This discussion also reminded me of my recent experiences at the Prado. I used this conference and exhibition as an opportunity to introduce myself to the world's most prominent Raphael scholars. Even with the work I had done to date, and some kind introductions facilitated by other specialists, it was intimidating - as a member of the public - to approach these great scholars. We can only imagine how it may be for a member of the public or a student without a body of work or favourable connections to approach members of a profession who have traditionally been insular and reserved in addressing non-specialists.

I can not be certain whether my own experiences are unique. I have a feeling they are not. Do other readers feel confident to engage scholars or contribute to art historical discussions? For those in the field, do you feel your social and educational history has had a significant impact on your choice to work in art history? Please feel free to leave comments below.

*This post is dedicated to my Mother and late Father for resiliently providing the gift of education.
*3PP would also like to thank Professor Dana Arnold for her frank comments in Art History - A Very Short Introduction, and Dr. Bendor Grosvenor for his efforts in public outreach and humanising the face of the art market. Through Art History News and Fake or Fortune (with a new series starting in September), public knowledge of the intrigues of the art market and connoisseurship is higher than ever before.

Arnold. D. Art History - A Very Short Introduction. Oxford University Press. 2004. Cited by Grosvenor, B.

Grosvenor, B. When Art History Goes Wrong. Art History News. August 22 2012. Accessed August 25 2012 link

Image Notes
*The Pastoral Concert via C2RMF. The author of this painting is one of the great mysteries of Renaissance art history. Long thought to be a Giorgione, the Louvre currently assigns it to Titian, although there is no clear critical consensus. Despite this confusion over who has painted it, it remains one of the most captivating and famous images in Western art history.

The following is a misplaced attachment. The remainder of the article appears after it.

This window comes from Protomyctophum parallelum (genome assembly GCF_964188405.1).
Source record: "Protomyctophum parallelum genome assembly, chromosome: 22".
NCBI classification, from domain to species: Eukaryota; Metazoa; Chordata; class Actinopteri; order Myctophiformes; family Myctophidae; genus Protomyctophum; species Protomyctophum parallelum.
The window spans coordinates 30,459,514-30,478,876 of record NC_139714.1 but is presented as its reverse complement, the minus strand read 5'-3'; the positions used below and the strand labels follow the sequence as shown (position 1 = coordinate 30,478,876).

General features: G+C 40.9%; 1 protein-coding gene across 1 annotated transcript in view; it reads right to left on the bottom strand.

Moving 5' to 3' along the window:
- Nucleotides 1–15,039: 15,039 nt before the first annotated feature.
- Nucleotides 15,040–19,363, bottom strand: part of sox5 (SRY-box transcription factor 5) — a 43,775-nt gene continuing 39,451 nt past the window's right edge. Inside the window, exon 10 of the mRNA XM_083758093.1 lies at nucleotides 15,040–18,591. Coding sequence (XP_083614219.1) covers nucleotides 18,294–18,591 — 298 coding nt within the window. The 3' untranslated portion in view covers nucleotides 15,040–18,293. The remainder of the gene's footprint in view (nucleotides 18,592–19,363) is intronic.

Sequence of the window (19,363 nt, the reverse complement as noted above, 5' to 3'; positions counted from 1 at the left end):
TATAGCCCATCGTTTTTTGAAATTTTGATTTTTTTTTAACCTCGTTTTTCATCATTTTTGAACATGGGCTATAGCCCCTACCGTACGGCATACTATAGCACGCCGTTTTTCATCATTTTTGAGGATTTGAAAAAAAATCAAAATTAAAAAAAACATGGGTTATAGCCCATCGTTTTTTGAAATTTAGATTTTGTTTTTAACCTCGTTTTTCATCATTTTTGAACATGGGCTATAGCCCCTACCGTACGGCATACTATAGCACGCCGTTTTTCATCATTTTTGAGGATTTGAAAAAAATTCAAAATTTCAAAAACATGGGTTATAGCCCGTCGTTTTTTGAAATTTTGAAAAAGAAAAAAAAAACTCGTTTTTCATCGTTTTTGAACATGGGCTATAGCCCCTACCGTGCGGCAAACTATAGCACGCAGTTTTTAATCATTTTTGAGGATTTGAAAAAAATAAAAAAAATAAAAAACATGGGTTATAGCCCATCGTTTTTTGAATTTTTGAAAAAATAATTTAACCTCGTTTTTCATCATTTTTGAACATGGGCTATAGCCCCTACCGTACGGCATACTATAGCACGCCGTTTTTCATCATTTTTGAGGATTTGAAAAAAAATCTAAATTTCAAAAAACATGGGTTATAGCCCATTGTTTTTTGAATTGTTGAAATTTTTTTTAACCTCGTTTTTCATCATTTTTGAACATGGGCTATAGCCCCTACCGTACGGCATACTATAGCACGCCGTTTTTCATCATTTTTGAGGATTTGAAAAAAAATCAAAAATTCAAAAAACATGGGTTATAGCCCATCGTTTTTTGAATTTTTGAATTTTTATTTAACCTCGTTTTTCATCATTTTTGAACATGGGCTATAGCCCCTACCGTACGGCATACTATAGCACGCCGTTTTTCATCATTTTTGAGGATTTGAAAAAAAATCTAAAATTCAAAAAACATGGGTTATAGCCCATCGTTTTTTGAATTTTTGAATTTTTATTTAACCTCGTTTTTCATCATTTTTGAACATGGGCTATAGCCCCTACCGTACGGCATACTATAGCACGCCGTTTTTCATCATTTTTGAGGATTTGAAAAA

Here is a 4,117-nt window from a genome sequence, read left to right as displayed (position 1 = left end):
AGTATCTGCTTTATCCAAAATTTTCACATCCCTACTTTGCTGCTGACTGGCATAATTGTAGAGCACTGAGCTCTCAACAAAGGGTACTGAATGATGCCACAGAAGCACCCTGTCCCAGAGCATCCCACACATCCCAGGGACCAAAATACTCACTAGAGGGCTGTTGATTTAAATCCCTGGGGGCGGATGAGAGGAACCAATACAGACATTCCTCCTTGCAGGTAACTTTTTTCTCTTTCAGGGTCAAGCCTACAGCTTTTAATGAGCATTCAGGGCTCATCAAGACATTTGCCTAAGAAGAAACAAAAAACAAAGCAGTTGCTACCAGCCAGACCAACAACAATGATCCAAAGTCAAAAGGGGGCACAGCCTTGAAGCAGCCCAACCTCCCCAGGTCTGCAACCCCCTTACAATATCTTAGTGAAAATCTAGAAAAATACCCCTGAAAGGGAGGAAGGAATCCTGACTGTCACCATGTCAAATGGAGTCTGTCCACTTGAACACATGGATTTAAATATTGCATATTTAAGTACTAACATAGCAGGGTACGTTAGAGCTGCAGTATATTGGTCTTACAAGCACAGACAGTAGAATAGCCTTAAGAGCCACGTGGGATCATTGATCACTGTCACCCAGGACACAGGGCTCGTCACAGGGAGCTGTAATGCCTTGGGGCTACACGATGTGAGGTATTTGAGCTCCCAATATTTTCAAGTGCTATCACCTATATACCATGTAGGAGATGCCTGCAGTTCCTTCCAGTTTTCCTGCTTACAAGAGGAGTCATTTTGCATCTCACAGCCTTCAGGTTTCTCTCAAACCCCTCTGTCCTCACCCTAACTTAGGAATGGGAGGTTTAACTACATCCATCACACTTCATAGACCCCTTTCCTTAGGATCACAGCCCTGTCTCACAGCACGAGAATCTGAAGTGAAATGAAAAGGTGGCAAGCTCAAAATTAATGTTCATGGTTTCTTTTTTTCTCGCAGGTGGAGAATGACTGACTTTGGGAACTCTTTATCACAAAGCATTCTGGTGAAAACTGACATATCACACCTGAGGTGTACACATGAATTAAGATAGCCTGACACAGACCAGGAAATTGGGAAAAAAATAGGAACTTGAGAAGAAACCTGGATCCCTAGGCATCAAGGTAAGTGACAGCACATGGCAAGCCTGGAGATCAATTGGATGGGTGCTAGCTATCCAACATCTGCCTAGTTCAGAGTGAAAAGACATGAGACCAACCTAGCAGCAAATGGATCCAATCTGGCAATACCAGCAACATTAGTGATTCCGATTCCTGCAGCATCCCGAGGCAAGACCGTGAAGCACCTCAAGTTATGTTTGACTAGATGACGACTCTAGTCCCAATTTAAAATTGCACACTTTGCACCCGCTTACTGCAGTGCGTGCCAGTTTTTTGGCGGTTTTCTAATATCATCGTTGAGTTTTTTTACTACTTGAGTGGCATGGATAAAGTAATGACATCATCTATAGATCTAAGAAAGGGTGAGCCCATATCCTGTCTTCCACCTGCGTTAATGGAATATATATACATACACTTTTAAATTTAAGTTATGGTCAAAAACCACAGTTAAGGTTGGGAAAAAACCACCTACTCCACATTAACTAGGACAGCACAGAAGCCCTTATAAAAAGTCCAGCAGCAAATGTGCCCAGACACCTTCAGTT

*Turkish copper plate Erzincanlilar Ware posted by cancan at Etsy link


Sedef said...

This is a very interesting post Hasan, and very relevant to me personally. I have been very passionate about art history since I was a teenager... and since it never occurred to anybody including myself to pursue it seriously, I ended up studying something else in college. For years I pursued more knowledge in this field quietly, and as a spectator... I could never voice my opinion openly since I felt I wasn't qualified... I was no connoisseur nor a scholar.

Now thanks to the online art history community and people like yourself, I feel I can voice my opinion and it might even matter. No matter what we would like to believe, art history, unfortunately, is still an elitist concentration. I think most people are turned off or intimidated by all the importance we assign to a work of art and its significance.

"...art history is an open subject available to everyone with an interest in looking at, thinking about, and understanding the visual." This is so true. I just wish more scholars felt this way.

About engaging scholars and contributing to art historical discussions - I think the online art history community is doing a tremendous job of making art much more accessible to the general public.

As always, good job.

Hels said...

I wonder if your recognition of connoisseurship's task is the very reason why lots of art history faculties are wary of offering undergraduate courses in connoisseurship. Of course it imposes a kind of hierarchy of taste! If we want students to make discerning judgements in aesthetic matters, and we want what is proper and socially acceptable, then they need to study the subject formally.

But therein lies the potential for academic war.

Edward Goldberg said...

Thanks, Hasan! I can’t believe that the “neo-prole sociologists with chips on their shoulders” and the “offensively elitist connoisseurs” are still slugging it out. It is like a thirty year old comic book from back when I was still in academe. Anything that you can do to help us get past this silliness is all to the good—and you have already done a great deal, I think. Be it resolved: (1) The term “connoisseurship” is hereby banned, except when discussing the history of the history of art, where it remains a crucial critical category, and (2) Learning to look at works of art involves essential skills and techniques—and we can’t just make it up as we go along, no matter what kind of art history (or history of art) we do.

Hels said...

ha ha Edward... Connoisseurship is hereby banned!

Certainly that will prevent the clashes described in the post, but won't the students miss out? Rational and elevated debates are always welcomed, as Hasan suggested. Mostly I think it happens.

K. Bender said...

Hello Hasan,
Very nice post, from the heart!
I can fully agree with you, since I followed a similar path as you.